TOP TAKES is IoT Sources’ filtered content channel, bringing you the most important breaking news and notable events surrounding the Internet of Things. Today’s post originated from:

One of this week’s Top Takes is from Barrons which explains it forecasts for Apple and Tesla leading the use case for Edge Computing.  The article goes into detail on the current model of thin client + fat cloud and how the demand, specifically for IIoT architectures, is for a new model of edge computing with local AI/ML compute.  Enjoy the Top Takes read below.

Driven by the rise of artificial intelligence, the fat clouds of Amazon (AMZN) AWS, Microsoft (MSFT) Azure, and Alphabet’s (GOOGL) Google Cloud have been leading the development of machine learning. That’s all serving existing thin smartphones, observes Cihra.

In fact, we’re in the cloud-phone era of AWS plus iPhone, he writes:

We believe the two most important developments in tech over the past decade were Apple’s launch of the iPhone in 2007 and Amazon’s launch of AWS a year earlier in 2006, which have headlined a THIN CLIENT + FAT CLOUD computing model where billions of mobile devices rely on the cloud for data, processing, storage and increasingly now machine learning (ML) for artificial intelligence (AI).

But, driven by a need for lower latency and more local processing, edge computing is poised to come in a big way, he writes:

But we think EDGE COMPUTING looks like the incremental growth opportunity, increasingly necessary to overcome cloud overhead in latency and bandwidth, to enable billions of new IoT end-points and real-time LOCAL AI/ML for autonomous systems. As applications push processing back out to the edge, we see devices bifurcating into either Cloud Conduits or Edge Computers that will require much more local horsepower.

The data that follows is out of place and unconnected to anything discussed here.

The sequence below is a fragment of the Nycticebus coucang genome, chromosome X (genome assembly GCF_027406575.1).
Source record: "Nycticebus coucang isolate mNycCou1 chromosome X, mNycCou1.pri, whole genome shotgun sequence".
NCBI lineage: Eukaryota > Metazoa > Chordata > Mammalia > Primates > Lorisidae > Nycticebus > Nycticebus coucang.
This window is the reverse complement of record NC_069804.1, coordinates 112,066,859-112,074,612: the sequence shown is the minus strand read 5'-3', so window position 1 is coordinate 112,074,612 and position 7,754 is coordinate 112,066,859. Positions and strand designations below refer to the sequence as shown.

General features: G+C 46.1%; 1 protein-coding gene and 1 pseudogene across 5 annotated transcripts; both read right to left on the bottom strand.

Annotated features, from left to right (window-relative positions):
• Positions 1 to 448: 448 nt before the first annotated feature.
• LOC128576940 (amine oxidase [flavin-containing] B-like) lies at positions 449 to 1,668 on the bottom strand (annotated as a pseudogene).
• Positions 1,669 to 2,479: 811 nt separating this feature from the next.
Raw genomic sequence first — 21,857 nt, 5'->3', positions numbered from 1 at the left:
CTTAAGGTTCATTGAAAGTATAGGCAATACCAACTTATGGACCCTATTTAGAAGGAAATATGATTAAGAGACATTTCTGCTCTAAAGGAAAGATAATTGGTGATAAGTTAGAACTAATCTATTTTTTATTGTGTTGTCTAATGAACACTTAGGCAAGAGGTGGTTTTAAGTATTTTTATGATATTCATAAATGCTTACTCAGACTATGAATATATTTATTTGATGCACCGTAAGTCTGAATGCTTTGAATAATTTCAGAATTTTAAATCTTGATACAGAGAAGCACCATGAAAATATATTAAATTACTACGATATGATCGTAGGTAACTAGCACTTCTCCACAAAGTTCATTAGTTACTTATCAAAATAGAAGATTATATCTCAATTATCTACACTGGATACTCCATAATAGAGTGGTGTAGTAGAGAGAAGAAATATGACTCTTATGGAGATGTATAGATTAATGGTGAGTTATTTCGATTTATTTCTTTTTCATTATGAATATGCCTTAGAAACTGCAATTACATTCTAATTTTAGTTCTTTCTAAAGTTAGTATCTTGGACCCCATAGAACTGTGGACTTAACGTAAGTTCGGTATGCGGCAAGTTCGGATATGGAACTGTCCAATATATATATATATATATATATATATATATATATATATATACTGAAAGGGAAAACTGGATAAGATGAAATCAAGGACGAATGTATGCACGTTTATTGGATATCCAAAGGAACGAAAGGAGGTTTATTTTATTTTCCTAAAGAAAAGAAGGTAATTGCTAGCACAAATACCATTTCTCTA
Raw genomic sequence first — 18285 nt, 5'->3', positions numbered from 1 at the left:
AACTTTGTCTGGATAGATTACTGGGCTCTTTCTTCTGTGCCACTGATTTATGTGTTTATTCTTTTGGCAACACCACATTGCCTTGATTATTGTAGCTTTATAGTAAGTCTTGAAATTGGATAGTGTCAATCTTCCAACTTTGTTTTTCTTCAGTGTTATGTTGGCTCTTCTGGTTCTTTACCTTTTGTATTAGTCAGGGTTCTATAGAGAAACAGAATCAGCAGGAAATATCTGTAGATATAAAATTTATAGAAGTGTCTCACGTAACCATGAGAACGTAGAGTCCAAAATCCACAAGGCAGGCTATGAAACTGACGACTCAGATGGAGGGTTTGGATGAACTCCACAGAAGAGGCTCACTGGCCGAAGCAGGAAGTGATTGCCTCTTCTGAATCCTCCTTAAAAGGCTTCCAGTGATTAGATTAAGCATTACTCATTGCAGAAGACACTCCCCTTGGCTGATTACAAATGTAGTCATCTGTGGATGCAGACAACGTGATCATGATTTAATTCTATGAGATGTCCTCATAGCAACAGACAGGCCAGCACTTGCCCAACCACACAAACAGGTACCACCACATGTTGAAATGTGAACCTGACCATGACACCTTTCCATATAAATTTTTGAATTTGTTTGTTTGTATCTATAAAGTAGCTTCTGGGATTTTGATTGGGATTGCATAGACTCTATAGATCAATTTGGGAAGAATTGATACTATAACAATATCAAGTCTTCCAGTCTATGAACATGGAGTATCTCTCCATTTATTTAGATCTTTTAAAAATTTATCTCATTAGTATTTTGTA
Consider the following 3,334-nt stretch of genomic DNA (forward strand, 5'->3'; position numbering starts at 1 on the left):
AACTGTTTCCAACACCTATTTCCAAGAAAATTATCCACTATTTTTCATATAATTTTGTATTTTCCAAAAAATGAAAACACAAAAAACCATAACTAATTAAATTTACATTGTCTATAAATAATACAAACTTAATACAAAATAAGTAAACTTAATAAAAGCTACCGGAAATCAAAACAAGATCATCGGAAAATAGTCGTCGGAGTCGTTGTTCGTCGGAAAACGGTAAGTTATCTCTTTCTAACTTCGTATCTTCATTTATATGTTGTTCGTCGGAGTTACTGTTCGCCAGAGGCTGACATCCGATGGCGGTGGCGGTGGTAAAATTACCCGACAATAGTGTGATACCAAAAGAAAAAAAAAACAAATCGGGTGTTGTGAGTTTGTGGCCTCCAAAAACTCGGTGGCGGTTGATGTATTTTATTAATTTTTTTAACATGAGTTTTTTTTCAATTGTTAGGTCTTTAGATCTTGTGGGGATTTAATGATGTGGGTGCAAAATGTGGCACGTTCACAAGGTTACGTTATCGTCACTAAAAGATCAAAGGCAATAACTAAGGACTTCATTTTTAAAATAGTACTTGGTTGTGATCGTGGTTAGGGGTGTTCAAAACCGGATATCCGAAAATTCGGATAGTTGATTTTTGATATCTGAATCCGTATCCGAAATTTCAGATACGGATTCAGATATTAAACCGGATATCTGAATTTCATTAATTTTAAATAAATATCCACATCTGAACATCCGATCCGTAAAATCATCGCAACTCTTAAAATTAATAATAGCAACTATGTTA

Cihra outlines the ways in which smartphones and other client devices will become smarter, to handle more local processing, and that includes self-driving cars from Tesla and from Google’s self-driving company, Waymo:

Make machines smarter via real-time on-board AI/ML; – Make thin-client smartphones fatter as they need more processing+storage for on- device ML and virtual/augmented reality (VR/AR); pushing smartphone configurations/BOM costs and thereby ASPs even higher; -Enable more frictionless user interfaces (UIs) headlined by Voice+Vision vs. Keyboard+Screen; – Enable data input from devices that increasingly involve no human interaction at all – e.g., cameras, IoT sensors for location, vibration, temperature, etc.; – Favor vertically-integrated vendors (hardware+software) particularly early on – e.g., Apple; Tesla; Google now building Hardware; GM acquired Cruise.

Cihra sees the push for local power making the hardware evolve from today’s “conduits” to the cloud — Amazon’s “Echo” is the primary to example — to full-blown “edge computers” and “gateways:

To bridge the distance between Cloud and Edge, a number of parties are also looking at architectures that push computing out closer to the edge but not literally into end-points themselves, using distributed EDGE GATEWAYS, MICRO SERVERS and tiers of FOG COMPUTING, which we see helping improve the economics and scaling particularly of IIoT applications like smart factories, buildings, cities, etc.